One thing I regret from my days as an undergraduate studio art major is that I never took a printmaking course, and I feel that lack now as I seek to express just how deeply imbued in process printmaking is. It is (for some) a dreadfully laborious medium. But it offers infinite variation and, emboldened by the possibility of large multiple editions, draws most serious artists in sooner or later. These days, there are a number of printing shops that provide artists who are not versed in the technical details of printmaking the expert assistance necessary to fully realize their vision in ink on paper. Dunham has taken full advantage of such opportunities, and the results are nothing short of spectacular.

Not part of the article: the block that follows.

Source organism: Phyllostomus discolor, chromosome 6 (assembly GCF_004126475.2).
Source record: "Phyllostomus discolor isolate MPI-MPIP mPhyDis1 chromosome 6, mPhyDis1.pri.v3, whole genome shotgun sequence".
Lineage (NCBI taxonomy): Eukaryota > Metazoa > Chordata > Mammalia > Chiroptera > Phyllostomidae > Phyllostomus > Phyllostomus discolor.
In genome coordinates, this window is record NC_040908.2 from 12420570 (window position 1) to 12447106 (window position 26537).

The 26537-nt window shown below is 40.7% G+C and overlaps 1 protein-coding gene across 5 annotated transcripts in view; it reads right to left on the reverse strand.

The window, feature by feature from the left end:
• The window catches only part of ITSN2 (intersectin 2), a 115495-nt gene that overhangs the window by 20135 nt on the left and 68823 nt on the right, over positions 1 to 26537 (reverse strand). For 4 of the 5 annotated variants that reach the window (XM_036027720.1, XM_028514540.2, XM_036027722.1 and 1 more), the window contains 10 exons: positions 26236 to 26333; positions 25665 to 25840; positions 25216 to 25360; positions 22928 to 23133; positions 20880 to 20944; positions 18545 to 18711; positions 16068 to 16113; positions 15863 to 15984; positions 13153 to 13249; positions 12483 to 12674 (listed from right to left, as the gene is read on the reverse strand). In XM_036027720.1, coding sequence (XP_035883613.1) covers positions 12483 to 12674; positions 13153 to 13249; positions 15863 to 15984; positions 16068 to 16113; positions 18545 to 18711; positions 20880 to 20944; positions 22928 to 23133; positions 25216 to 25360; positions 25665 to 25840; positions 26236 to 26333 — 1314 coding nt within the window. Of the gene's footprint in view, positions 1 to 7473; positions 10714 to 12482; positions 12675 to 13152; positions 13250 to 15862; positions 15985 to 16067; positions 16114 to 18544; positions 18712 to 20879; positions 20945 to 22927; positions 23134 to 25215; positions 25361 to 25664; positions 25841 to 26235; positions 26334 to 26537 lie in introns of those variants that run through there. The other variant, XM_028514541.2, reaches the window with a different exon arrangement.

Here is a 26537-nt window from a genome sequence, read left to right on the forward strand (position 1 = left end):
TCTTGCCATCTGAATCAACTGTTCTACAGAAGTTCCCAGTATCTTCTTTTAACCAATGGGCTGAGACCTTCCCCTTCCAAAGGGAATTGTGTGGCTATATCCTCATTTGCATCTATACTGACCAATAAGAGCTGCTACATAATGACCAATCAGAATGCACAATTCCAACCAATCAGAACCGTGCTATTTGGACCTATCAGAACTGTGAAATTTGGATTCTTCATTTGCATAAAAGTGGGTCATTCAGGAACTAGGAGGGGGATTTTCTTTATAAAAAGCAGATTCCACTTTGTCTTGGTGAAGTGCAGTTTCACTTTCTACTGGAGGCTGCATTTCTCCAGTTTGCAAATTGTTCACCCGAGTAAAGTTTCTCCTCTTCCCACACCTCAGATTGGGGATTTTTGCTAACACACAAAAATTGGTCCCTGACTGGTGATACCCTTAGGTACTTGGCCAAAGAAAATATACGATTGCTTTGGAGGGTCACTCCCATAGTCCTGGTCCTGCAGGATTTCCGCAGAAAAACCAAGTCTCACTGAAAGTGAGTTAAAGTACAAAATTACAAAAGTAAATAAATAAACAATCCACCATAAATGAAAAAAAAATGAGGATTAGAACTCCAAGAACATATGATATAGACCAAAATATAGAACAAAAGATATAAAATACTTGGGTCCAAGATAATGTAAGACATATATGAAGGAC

Beginning with some relatively pedestrian monochromatic lithographs from 1985 (example at right), the show quickly accelerates into vivid color, building to prints that are as large as they are complex – up to 26 templates go into some of them, and many are five feet or more across. Bigger is not necessarily better, of course, but I mention size to emphasize the point that today's printmaking is no longer about your great-grandfather's 4-by-6-inch bookplates.

In Dunham's case, big or small, much of the work is created in series, which adds to the viewing experience but is at times a little too repetitive. One such series (I think it has 17 prints in all) hangs in the upstairs Nancy Hyatt Liddle Gallery, and feels almost like a separate exhibition. While this 2004-6 series, made in gestural black strokes on creamy white paper that organize a geometric rendition of landscape, provides relief from the cartoonish madness of much of the rest of the work in the show, in the end it pales by comparison.